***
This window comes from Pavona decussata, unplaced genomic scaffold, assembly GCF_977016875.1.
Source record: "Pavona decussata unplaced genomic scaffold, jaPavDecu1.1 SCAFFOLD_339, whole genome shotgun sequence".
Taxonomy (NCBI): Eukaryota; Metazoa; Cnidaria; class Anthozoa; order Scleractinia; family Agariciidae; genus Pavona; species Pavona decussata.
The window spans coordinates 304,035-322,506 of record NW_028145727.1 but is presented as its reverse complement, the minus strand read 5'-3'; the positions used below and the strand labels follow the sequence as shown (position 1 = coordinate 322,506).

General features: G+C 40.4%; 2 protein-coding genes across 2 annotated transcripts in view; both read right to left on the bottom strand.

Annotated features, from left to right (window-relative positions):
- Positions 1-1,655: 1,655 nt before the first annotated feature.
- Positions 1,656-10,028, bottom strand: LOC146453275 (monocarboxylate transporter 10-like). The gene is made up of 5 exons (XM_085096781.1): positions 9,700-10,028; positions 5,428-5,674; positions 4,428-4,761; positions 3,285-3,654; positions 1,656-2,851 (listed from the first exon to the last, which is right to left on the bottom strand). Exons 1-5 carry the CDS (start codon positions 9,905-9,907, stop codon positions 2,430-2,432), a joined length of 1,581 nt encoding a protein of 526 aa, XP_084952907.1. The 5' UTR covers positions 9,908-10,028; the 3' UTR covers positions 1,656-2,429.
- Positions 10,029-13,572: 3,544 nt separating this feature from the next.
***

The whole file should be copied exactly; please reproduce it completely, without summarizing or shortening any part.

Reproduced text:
This window comes from Pavona decussata, unplaced genomic scaffold, assembly GCF_977016875.1.
Source record: "Pavona decussata unplaced genomic scaffold, jaPavDecu1.1 SCAFFOLD_339, whole genome shotgun sequence".
Taxonomy (NCBI): Eukaryota; Metazoa; Cnidaria; class Anthozoa; order Scleractinia; family Agariciidae; genus Pavona; species Pavona decussata.
The window spans coordinates 304,035-322,506 of record NW_028145727.1 but is presented as its reverse complement, the minus strand read 5'-3'; the positions used below and the strand labels follow the sequence as shown (position 1 = coordinate 322,506).

General features: G+C 40.4%; 2 protein-coding genes across 2 annotated transcripts in view; both read right to left on the bottom strand.

Annotated features, from left to right (window-relative positions):
- Positions 1-1,655: 1,655 nt before the first annotated feature.
- Positions 1,656-10,028, bottom strand: LOC146453275 (monocarboxylate transporter 10-like). The gene is made up of 5 exons (XM_085096781.1): positions 9,700-10,028; positions 5,428-5,674; positions 4,428-4,761; positions 3,285-3,654; positions 1,656-2,851 (listed from the first exon to the last, which is right to left on the bottom strand). Exons 1-5 carry the CDS (start codon positions 9,905-9,907, stop codon positions 2,430-2,432), a joined length of 1,581 nt encoding a protein of 526 aa, XP_084952907.1. The 5' UTR covers positions 9,908-10,028; the 3' UTR covers positions 1,656-2,429.
- Positions 10,029-13,572: 3,544 nt separating this feature from the next.